Thursday, October 12, 2017
Leaving his mark
He's Stephen Paddock — and in case you've forgotten, Stephen Paddock was the guy who brought an arsenal to his Las Vegas hotel room and shot all those people at the country music concert. He would have been quite upset had he anticipated you would forget his name so quickly, consigning him to a broad category of "mass shooters."
I think I understand his supposedly mysterious motive: Paddock was 64, rapidly approaching that magical age of 65 when many men believe their lives are effectively over. It's a time when we older gentlemen are likely to observe that our greatest accomplishments are behind us — and not especially memorable. Most of us greet that observation with a shrug and a sigh.
Stephen Paddock's accomplishments at 64 actually were admirable. Starting as a low-level postal clerk, he rose to become a comfortably wealthy landlord and investor who was enough of a high-roller to earn comps at various Nevada casinos. He should have been satisfied with the arc of his life, but he was one of those poor suckers who found his late-life existential crisis especially irksome.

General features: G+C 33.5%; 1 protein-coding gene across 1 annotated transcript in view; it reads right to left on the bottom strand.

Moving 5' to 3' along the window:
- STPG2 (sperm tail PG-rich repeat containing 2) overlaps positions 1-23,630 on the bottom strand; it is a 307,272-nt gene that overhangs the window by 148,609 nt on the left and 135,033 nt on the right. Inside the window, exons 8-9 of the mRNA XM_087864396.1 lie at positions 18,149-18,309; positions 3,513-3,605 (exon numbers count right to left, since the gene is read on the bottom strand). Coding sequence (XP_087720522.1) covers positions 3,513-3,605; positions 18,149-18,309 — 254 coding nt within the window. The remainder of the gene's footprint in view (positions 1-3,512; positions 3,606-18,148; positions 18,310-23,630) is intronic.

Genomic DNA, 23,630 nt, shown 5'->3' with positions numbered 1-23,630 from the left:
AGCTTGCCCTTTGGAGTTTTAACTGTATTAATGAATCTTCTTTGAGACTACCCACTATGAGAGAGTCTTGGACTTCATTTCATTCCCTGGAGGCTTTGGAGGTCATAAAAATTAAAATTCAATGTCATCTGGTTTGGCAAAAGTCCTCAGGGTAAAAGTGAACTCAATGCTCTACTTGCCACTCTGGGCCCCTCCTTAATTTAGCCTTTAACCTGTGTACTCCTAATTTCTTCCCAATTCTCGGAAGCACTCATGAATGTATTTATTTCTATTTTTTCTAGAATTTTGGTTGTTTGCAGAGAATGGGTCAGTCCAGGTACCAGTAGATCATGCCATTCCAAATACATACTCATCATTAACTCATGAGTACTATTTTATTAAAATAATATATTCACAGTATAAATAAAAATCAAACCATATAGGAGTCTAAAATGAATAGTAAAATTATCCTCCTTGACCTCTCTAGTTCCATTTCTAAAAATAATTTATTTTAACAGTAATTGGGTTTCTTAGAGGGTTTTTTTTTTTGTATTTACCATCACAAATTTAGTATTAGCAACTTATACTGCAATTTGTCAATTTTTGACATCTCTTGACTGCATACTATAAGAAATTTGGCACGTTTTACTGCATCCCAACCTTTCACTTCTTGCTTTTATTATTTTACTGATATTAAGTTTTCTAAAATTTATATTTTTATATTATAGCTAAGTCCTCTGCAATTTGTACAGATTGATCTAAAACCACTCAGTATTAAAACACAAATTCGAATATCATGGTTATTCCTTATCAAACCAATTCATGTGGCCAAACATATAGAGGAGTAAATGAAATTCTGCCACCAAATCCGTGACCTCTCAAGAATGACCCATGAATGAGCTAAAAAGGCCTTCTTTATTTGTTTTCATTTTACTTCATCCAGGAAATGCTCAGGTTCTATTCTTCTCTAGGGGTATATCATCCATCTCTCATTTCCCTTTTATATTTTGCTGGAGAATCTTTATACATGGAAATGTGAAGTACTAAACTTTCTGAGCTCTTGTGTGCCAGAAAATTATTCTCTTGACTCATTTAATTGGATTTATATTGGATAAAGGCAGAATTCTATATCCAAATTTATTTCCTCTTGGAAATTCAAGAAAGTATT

If you want to leave a mark on history, it's a lot easier to do it as a monster than as a hero or a saint. All it takes is one especially heinous act (preferably record setting) to "win" your place in the books.
I can think of another old man with an unhealthy desire to leave his mark on the world. He has no great regard for how he does so as long as he's the "winner" — and he's a man who controls a much larger arsenal than Stephen Paddock did. Let's hope somebody can stop him from making his existential crisis into ours.